“Nottingham is a real slice of middle England, with the city full of both rich history and modern life. It’s a UNESCO City of Literature, no less, inspiring writers and poets like Byron and D.H. Lawrence. It’s the birthplace of the English Civil War, and also has a rich sporting heritage,” says Chris Hickman, communications manager for Visit Nottinghamshire.
During our trip to Nottinghamshire, a county in Central England that is home to the city of Nottingham, as well as an expansive countryside and market towns, we explored, among other things, the life of literary icon Lord Byron during a visit to Newstead Abbey, which was led by none other than the poet himself (well, sort of…read on).
A Visit With the Lord Himself
At Newstead Abbey, which has the aura of an ancient castle rather than a private home turned public museum, guests will get an introduction to Lord Byron both as a civilian and a poet. While touring the abbey’s dining room, bedroom, and writing and living areas, the guide, dressed as Lord Byron, shares the history of the house and of Byron himself. Many of the poet’s published works and personal paintings, swords, letters, and more are on display throughout the abbey.
It was a snowy day when we visited, but for those visiting on warmer days, the ground’s landscapes and gardens are said to be an idyllic place to relax while looking out for peacocks, swans, and geese.
On the Hunt With an Outlaw
Another tour takes guests through Nottingham with Robin Hood at the helm, a unique way to learn about the city’s history and culture. Robin Hood leads visitors to the Lace Market, a historic quarter-mile square area where they learn about the city’s lace industry in the 18th and 19th centuries; in fact, during the British Empire, this historic area was the center of the world’s lace industry; today it’s a protected heritage area spilling over with bars, restaurants, and shops.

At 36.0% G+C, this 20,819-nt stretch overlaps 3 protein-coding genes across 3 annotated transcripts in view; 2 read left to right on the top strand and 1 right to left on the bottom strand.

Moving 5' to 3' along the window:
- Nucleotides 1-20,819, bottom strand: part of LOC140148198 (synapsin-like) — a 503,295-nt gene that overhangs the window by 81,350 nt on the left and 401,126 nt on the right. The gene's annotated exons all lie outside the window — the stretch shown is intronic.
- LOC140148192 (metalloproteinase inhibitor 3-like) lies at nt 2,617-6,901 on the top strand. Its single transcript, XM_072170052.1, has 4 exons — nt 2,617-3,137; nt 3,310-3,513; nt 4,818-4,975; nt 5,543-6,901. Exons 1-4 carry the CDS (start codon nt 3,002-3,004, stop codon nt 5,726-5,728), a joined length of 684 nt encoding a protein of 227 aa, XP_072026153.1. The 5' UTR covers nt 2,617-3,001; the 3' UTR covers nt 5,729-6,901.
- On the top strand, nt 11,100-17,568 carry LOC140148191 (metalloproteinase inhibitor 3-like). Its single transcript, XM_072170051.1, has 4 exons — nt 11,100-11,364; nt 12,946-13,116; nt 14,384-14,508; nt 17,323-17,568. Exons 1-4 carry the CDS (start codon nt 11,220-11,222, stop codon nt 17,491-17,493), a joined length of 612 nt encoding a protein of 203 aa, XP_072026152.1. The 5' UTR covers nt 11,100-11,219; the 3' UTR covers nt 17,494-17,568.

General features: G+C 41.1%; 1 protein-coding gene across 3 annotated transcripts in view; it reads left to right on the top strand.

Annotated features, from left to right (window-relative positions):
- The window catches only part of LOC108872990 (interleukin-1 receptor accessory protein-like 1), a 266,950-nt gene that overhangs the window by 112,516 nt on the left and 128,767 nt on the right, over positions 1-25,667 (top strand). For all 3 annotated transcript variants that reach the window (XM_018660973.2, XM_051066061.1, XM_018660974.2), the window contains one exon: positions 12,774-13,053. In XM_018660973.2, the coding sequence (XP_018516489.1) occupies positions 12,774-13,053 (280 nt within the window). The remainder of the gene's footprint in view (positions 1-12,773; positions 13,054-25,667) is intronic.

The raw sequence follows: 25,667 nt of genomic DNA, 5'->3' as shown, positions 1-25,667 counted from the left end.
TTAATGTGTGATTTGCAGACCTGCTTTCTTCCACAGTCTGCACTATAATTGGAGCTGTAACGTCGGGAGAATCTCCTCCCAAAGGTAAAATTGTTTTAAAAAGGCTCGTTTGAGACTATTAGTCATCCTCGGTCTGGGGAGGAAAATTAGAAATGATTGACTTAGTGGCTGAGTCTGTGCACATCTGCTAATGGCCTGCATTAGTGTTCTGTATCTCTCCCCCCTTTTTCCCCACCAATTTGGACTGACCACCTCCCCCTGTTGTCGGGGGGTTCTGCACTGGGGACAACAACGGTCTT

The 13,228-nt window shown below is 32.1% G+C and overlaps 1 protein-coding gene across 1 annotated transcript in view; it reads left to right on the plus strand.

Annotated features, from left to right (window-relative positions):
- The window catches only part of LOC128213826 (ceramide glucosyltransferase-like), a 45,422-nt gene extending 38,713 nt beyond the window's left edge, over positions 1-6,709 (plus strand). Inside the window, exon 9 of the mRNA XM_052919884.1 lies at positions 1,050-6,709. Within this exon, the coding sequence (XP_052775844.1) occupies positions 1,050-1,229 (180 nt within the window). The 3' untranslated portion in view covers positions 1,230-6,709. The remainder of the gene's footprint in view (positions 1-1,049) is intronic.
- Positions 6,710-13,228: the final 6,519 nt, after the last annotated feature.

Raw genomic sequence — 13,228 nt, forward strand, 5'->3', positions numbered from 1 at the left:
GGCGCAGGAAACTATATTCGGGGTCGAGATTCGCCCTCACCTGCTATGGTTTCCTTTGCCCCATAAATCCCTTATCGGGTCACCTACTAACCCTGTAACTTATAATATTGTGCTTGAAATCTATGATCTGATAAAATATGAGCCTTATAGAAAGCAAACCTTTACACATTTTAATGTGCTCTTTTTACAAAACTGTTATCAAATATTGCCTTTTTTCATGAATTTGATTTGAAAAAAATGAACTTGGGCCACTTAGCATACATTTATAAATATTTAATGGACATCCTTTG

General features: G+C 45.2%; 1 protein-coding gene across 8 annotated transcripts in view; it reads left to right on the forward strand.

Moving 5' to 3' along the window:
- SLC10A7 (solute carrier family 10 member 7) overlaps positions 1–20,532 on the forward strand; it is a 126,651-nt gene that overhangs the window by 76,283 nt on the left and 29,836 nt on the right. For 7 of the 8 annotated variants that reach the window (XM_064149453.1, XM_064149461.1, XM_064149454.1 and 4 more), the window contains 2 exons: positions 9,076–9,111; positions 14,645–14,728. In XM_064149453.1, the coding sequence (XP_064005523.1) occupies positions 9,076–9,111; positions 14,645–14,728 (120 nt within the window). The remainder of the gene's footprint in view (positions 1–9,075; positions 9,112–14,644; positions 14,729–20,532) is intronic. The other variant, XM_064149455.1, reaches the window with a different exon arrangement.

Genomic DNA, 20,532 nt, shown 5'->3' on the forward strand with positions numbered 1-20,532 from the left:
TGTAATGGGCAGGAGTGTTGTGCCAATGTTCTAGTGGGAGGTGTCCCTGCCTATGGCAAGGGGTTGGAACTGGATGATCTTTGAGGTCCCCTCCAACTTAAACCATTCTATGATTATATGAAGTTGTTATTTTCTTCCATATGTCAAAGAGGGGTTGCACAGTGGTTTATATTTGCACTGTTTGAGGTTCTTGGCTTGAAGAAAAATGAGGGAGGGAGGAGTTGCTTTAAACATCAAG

The tour takes visitors to the Pitcher & Piano restaurant, a restored church featuring stained glass windows and exposed brick archways. It definitely makes for an interesting stop for a bite to eat. For dinner, suggest the World Service Restaurant housed in 17th century Newdigate House, where your clients can enjoy a AAA- and Michelin-rated fine dining experience from a menu that changes daily and which blends British cuisine with worldwide influences.
Continuing on with the tour, it also visits Nottingham Castle, which I learned has some of the 850 man-made caves underneath; however, it’s closed until 2020 for renovations. When it reopens, it will offer virtual reality Robin Hood activities, cave tours, and more. Tour price is $20.28 pp (converted from pounds at press time), or clients can opt for one of the other two Robin Hood tours: Robin Hood Sherwood Forest and Nottingham in a Nutshell.
(This is a good time to book your clients on a Robin Hood tour as the latest film based
on this character will be released this November nationwide.)
Recommend a detour to The Heights of Abraham in Matlock Bath, which we accessed via cable car while taking in the views of the snowy hillside below.
Three-hundred years ago travelers began to arrive in the area when they discovered its curative thermal waters. Today, guests can take a guided tour to learn about the history of the area, part of which has been designated a UNESCO World Heritage site. There’s an underground tour to see two caverns where mining once took place. Here, guests can see carvings and inscriptions left by miners, and guests can enjoy lunch on site at the Vista Bar & Restaurant while taking in the stunning views. Matlock Bath is about an hour’s drive from Nottinghamshire, and about two hours by train. Adult tickets to access The Heights of Abraham are priced at $24.
Nottinghamshire makes for a perfect day trip as it “is easy to reach from London, Birmingham and Manchester, as well as nearby East Midlands Airport and has award-winning public transport,” says Hickman. “The city-center is compact and walkable, with Old Market Square at its heart—the largest such public square in the U.K.” Travelers can reach Nottinghamshire from London in about two hours by train and three by car.